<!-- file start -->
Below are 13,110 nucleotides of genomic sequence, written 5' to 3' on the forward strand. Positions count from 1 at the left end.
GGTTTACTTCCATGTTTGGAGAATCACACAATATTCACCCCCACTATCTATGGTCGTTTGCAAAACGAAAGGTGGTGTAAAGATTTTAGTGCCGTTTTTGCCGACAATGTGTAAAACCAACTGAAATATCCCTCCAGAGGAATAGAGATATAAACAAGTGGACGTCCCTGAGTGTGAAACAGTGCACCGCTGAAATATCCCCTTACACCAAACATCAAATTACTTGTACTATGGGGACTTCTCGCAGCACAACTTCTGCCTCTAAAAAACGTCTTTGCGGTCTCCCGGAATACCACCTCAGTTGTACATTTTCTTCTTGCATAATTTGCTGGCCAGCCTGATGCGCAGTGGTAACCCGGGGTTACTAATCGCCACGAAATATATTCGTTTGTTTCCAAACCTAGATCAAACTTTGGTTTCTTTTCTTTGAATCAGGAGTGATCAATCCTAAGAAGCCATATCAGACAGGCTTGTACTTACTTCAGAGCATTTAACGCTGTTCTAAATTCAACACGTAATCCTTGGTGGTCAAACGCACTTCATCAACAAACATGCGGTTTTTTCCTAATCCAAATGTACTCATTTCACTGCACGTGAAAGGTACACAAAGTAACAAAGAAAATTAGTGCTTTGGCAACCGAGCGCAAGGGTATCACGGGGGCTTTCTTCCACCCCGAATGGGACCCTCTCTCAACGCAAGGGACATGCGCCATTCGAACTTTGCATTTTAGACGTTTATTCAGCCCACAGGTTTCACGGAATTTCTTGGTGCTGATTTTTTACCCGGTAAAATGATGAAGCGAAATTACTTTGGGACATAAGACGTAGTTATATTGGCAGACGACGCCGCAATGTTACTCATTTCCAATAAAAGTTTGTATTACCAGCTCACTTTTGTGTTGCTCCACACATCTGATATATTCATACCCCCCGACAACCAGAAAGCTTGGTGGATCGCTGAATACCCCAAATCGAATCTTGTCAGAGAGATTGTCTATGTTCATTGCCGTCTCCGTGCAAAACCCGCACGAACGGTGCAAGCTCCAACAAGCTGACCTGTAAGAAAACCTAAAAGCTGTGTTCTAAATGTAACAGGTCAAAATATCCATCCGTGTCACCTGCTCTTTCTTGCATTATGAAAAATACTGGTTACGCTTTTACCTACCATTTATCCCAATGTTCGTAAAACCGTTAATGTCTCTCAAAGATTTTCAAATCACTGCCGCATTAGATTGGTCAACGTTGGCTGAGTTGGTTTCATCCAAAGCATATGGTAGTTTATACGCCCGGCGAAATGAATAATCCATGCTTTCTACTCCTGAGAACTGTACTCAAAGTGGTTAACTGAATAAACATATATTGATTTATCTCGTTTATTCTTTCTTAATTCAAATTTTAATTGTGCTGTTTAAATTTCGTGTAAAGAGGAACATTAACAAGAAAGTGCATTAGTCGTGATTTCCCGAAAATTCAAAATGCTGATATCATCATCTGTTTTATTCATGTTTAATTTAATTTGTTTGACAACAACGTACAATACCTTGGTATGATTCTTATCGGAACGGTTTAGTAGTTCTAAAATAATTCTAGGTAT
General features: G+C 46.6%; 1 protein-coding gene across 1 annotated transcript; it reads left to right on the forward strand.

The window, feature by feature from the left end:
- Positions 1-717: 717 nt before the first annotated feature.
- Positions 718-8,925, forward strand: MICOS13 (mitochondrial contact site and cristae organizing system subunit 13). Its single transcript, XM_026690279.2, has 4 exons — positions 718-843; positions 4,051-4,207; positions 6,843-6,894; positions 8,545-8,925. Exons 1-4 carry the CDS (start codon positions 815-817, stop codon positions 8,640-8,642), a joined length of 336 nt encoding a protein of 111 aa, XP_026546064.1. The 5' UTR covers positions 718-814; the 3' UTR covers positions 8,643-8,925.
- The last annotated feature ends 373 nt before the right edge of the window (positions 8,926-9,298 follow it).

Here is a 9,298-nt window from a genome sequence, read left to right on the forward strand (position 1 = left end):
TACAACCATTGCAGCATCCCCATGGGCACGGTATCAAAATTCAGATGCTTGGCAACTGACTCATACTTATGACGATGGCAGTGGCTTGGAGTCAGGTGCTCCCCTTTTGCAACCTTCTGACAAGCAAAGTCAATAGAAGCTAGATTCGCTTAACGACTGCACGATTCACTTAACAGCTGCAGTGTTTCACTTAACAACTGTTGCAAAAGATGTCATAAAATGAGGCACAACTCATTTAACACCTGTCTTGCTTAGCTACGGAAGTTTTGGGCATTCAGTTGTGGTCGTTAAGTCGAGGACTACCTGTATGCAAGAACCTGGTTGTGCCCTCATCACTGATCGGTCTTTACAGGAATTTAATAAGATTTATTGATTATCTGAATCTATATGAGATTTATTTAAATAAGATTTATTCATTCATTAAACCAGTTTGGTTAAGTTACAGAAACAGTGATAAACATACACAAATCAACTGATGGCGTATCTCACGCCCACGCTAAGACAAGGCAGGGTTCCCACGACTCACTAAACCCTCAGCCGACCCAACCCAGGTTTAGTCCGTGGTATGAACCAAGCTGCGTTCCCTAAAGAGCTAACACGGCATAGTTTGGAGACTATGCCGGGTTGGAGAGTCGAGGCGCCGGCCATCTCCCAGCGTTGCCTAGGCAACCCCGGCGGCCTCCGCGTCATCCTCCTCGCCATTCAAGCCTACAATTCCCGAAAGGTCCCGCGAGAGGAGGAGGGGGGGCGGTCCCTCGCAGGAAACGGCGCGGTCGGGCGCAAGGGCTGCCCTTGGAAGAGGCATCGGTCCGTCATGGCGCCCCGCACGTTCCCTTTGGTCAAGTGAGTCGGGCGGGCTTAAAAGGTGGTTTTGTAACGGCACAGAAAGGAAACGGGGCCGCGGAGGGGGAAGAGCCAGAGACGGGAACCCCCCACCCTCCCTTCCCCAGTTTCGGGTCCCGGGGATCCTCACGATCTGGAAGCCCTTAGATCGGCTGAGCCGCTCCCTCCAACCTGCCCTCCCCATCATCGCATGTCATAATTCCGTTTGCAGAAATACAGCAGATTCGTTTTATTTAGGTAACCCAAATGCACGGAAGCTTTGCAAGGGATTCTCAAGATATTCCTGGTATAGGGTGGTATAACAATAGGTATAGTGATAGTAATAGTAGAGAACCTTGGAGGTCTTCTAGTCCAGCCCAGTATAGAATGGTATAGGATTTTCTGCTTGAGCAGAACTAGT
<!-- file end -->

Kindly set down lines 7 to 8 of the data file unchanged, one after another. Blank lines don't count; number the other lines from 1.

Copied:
- The last annotated feature ends 373 nt before the right edge of the window (positions 8,926-9,298 follow it).

Here is a 9,298-nt window from a genome sequence, read left to right on the forward strand (position 1 = left end):